Earthquake Days: The 1906 San Francisco Earthquake & Fire in 3-D
REVIEW (By David Burkhart; Faultline Books; 220 pages; $44.95)
—Michael S. Gant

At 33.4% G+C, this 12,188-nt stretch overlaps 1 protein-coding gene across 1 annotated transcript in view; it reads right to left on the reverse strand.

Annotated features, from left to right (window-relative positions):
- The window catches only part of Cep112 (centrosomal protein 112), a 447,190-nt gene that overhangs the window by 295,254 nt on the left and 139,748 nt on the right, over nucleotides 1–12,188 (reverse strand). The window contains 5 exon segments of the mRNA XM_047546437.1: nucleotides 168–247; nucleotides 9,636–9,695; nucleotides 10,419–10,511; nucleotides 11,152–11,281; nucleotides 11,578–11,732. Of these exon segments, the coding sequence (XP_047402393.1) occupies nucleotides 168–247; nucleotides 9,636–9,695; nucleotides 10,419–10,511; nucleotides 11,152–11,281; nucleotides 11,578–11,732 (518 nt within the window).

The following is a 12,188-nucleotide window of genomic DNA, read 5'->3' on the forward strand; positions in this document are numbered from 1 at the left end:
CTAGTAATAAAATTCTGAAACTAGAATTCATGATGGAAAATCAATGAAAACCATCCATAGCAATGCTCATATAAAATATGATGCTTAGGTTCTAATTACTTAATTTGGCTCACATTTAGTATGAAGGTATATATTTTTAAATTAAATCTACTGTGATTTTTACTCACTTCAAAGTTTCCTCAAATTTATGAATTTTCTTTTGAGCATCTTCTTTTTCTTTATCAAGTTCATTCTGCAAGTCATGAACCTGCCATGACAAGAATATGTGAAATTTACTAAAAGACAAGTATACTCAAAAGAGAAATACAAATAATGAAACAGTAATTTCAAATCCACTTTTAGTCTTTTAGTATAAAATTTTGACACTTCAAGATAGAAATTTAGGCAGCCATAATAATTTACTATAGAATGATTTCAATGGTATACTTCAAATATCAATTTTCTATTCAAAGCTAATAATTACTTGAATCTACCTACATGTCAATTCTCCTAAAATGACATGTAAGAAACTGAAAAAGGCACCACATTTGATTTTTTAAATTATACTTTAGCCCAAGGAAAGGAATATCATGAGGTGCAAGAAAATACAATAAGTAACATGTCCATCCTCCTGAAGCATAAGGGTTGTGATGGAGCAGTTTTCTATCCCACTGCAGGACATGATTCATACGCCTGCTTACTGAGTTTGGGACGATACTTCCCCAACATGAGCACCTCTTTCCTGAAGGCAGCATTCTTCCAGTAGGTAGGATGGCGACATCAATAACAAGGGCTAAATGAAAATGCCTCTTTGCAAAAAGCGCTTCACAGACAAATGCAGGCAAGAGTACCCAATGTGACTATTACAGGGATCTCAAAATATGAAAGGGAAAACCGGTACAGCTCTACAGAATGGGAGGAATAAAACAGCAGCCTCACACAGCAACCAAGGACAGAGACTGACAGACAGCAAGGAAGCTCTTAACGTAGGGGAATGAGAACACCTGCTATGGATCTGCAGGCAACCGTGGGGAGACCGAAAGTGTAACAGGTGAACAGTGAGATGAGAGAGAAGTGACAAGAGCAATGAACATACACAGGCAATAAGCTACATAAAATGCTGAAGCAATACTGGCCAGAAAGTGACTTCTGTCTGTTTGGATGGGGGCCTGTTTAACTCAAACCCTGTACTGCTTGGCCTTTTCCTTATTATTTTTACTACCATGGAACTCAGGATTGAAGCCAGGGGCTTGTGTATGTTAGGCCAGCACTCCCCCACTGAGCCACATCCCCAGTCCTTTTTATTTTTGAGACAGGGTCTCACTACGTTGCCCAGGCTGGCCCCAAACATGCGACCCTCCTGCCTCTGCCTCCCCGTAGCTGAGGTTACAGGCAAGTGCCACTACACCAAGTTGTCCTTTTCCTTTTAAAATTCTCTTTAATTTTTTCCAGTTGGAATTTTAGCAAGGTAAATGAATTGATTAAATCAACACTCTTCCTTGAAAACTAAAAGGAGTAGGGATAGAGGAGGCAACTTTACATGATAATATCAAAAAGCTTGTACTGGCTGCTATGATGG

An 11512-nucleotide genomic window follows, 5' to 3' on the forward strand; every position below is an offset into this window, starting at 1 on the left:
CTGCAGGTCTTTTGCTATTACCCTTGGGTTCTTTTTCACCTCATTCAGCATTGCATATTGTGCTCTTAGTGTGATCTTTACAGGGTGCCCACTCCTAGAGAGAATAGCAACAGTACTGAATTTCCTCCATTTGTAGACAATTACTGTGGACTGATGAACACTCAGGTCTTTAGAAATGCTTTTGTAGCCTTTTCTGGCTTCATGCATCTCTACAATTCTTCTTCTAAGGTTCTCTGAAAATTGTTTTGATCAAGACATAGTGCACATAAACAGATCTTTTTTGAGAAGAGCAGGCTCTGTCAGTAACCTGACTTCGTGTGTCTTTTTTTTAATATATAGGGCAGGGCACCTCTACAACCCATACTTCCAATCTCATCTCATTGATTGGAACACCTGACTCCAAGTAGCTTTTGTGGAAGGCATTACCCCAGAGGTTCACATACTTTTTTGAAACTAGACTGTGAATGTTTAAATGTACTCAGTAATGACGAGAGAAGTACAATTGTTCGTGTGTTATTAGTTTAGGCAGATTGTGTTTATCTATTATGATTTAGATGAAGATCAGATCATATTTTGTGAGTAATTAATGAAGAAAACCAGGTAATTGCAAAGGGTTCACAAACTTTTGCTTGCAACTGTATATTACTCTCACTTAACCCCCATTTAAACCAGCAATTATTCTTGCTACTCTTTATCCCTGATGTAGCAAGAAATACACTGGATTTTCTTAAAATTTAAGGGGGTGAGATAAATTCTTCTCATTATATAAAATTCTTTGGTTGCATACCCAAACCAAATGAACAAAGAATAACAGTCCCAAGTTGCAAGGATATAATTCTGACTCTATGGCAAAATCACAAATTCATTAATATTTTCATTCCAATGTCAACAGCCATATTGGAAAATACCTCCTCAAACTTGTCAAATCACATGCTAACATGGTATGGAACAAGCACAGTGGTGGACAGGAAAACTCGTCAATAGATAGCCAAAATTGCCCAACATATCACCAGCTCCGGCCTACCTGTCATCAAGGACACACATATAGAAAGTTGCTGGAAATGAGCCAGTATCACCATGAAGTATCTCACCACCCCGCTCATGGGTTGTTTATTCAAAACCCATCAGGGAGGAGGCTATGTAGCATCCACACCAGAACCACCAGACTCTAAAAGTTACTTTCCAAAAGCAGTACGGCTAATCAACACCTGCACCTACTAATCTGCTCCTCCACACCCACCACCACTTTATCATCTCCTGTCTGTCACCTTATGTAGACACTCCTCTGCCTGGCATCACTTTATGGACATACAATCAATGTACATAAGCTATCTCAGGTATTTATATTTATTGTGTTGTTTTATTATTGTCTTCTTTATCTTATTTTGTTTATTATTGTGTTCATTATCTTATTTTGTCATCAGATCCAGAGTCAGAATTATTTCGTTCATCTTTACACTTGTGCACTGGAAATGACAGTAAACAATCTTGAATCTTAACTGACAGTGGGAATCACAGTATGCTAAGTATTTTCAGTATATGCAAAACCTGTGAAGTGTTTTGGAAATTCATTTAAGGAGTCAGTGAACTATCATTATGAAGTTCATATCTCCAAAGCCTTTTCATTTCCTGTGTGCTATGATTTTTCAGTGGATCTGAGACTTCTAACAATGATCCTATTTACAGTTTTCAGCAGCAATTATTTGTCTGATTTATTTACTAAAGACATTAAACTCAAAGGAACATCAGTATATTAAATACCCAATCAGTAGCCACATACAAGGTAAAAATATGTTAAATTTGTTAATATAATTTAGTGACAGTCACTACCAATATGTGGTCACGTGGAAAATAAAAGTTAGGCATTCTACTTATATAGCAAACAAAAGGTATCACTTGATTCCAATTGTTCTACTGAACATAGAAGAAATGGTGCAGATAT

Looking at pictures of ruins shouldn't be this much fun, but this collection of photographs of the big quake is wonderfully entertaining. With the help of the cardboard viewer that comes with the book, you can study a wide collection of commercial stereographs (dual images of a scene taken from slightly different angles designed to duplicate binocular vision), which were extremely popular and heavily marketed at the turn of the last century. Position the viewer just right, and the image "pops" into a kind of 3-D vividness. The figures and places depicted aren't exactly rounded, but they do appear on different planes for fore-, middle- and background, which gives them an odd separation, like cardboard cutouts moving on tracks at different distances in an accordion paper theater. Each stereocard is accompanied by an enlargement of one frame for closer study, but the viewer is really the only way to go. Two photos depict the devastation in the valley: one of the crumbling walls of St. Agnews Asylum in Santa Clara, where more than 100 people perished, and the First Presbyterian Church in San Jose, whose whole brick front slid away into a heap of rubble. In an odd bit of sightseeing, a mother and father stand with two little girls in bonnets staring at the remains of the church. This large-format volume also contains a history of stereography and reproductions of many maps, newspapers, postcards and other relics of the great shaker.
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